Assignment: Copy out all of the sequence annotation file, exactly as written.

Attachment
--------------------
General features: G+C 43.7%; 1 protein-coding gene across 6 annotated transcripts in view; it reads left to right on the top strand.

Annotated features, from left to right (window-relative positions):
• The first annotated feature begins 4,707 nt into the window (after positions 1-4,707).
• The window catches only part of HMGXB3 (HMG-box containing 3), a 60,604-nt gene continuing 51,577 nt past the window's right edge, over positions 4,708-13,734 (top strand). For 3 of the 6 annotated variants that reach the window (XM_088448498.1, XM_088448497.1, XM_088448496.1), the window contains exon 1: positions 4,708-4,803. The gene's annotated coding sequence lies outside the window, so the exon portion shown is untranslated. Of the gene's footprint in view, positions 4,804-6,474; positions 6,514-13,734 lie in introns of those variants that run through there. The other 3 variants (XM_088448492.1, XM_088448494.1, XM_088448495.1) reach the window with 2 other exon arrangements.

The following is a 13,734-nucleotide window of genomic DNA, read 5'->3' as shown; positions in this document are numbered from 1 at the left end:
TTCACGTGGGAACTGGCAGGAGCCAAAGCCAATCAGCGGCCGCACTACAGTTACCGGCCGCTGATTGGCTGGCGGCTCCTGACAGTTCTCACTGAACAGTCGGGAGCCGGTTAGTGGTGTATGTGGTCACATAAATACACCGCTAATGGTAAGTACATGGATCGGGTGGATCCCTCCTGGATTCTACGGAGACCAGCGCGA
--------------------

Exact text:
General features: G+C 43.7%; 1 protein-coding gene across 6 annotated transcripts in view; it reads left to right on the top strand.

Annotated features, from left to right (window-relative positions):
• The first annotated feature begins 4,707 nt into the window (after positions 1-4,707).
• The window catches only part of HMGXB3 (HMG-box containing 3), a 60,604-nt gene continuing 51,577 nt past the window's right edge, over positions 4,708-13,734 (top strand). For 3 of the 6 annotated variants that reach the window (XM_088448498.1, XM_088448497.1, XM_088448496.1), the window contains exon 1: positions 4,708-4,803. The gene's annotated coding sequence lies outside the window, so the exon portion shown is untranslated. Of the gene's footprint in view, positions 4,804-6,474; positions 6,514-13,734 lie in introns of those variants that run through there. The other 3 variants (XM_088448492.1, XM_088448494.1, XM_088448495.1) reach the window with 2 other exon arrangements.

The following is a 13,734-nucleotide window of genomic DNA, read 5'->3' as shown; positions in this document are numbered from 1 at the left end:
TTCACGTGGGAACTGGCAGGAGCCAAAGCCAATCAGCGGCCGCACTACAGTTACCGGCCGCTGATTGGCTGGCGGCTCCTGACAGTTCTCACTGAACAGTCGGGAGCCGGTTAGTGGTGTATGTGGTCACATAAATACACCGCTAATGGTAAGTACATGGATCGGGTGGATCCCTCCTGGATTCTACGGAGACCAGCGCGA